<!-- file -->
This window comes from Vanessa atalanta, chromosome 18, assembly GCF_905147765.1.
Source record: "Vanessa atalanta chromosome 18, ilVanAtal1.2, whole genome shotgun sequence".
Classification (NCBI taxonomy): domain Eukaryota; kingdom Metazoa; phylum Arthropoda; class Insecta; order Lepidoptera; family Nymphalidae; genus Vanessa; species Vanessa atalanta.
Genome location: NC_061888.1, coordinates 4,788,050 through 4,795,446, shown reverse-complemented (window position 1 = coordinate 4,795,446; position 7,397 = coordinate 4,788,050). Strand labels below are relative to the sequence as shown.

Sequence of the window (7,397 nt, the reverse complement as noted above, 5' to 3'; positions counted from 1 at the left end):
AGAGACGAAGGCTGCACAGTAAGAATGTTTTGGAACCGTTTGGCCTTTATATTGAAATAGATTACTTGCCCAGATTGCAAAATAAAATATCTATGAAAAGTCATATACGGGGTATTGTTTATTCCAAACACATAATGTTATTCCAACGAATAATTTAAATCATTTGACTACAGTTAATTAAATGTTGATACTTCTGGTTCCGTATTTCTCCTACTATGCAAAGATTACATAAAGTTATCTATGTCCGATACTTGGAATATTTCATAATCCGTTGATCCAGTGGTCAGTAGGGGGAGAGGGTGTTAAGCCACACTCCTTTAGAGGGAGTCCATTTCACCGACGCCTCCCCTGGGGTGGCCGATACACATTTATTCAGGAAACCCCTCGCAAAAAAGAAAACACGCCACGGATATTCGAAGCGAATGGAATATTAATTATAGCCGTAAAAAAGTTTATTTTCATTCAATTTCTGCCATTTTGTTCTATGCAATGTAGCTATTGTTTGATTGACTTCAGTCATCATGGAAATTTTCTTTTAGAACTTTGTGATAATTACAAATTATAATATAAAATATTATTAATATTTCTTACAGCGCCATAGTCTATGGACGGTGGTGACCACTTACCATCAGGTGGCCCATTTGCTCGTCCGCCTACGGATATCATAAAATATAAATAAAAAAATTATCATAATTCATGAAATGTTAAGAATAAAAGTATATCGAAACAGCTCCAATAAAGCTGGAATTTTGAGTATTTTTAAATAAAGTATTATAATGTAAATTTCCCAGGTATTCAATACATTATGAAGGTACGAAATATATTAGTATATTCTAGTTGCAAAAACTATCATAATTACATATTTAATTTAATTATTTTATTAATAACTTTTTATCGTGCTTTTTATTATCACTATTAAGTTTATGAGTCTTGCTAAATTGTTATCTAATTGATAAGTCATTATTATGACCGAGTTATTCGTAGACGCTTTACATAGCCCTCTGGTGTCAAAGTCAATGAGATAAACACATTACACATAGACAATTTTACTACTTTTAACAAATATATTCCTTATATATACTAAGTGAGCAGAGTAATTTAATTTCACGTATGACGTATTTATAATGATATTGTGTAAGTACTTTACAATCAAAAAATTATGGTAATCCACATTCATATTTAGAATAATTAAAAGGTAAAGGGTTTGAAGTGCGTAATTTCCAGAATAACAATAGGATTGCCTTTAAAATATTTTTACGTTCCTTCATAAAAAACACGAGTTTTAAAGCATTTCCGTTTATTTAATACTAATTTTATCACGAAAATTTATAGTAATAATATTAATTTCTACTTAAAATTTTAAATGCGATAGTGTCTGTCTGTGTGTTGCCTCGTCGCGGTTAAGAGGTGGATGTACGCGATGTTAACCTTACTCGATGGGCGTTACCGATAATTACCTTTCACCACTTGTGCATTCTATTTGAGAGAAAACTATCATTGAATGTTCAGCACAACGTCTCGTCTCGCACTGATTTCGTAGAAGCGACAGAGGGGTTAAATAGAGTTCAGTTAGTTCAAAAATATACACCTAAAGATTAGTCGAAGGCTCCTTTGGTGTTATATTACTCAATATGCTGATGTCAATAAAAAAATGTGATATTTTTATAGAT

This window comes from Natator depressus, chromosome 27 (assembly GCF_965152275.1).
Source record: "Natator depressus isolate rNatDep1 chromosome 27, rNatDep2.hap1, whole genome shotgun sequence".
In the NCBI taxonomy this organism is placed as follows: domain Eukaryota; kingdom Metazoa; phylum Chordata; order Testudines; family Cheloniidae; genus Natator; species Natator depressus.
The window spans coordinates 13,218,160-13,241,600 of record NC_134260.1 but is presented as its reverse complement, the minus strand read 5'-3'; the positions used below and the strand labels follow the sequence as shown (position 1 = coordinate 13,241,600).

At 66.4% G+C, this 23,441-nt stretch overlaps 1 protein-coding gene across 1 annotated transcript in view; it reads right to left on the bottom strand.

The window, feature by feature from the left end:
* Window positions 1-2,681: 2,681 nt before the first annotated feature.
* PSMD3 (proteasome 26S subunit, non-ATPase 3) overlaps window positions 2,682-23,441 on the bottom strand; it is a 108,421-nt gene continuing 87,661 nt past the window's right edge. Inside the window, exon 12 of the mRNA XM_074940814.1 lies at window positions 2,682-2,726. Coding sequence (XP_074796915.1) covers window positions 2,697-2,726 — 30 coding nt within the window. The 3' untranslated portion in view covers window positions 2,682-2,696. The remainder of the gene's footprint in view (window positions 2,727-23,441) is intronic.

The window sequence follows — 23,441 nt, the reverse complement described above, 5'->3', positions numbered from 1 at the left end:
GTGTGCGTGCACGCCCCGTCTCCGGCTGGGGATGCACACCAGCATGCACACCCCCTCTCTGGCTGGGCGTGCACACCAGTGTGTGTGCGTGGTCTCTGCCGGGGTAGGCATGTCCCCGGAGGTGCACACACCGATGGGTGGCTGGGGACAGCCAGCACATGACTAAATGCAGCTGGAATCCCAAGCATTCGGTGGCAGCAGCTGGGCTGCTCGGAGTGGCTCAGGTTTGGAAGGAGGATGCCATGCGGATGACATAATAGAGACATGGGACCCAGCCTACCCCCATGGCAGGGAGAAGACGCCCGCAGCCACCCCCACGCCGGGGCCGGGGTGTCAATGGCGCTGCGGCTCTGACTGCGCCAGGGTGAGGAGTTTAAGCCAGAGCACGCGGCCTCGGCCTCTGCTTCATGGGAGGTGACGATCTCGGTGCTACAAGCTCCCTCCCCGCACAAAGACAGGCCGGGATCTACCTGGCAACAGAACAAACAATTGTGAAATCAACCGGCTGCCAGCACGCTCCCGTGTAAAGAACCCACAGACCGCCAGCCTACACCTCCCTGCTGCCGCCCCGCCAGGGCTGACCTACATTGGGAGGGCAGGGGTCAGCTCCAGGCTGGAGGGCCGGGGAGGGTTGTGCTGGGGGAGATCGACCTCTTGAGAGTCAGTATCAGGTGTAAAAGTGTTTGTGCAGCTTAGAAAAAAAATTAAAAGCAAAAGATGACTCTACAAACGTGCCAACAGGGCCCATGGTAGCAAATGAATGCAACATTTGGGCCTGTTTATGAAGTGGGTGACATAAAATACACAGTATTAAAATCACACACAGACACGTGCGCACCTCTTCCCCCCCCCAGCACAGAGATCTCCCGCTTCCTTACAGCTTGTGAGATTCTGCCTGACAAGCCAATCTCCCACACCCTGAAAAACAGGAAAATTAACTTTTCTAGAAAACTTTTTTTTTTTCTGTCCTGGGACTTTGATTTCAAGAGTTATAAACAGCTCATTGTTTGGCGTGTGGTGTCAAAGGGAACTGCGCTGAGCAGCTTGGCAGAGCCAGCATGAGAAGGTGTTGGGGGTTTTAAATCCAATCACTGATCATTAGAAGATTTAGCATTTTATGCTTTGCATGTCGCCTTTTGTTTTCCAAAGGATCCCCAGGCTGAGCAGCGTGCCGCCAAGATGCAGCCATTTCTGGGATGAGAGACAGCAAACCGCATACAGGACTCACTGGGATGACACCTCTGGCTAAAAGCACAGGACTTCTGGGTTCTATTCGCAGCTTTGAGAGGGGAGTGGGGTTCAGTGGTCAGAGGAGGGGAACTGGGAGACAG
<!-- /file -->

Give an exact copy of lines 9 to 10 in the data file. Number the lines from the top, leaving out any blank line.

In the NCBI taxonomy this organism is placed as follows: domain Eukaryota; kingdom Metazoa; phylum Chordata; order Testudines; family Cheloniidae; genus Natator; species Natator depressus.
The window spans coordinates 13,218,160-13,241,600 of record NC_134260.1 but is presented as its reverse complement, the minus strand read 5'-3'; the positions used below and the strand labels follow the sequence as shown (position 1 = coordinate 13,241,600).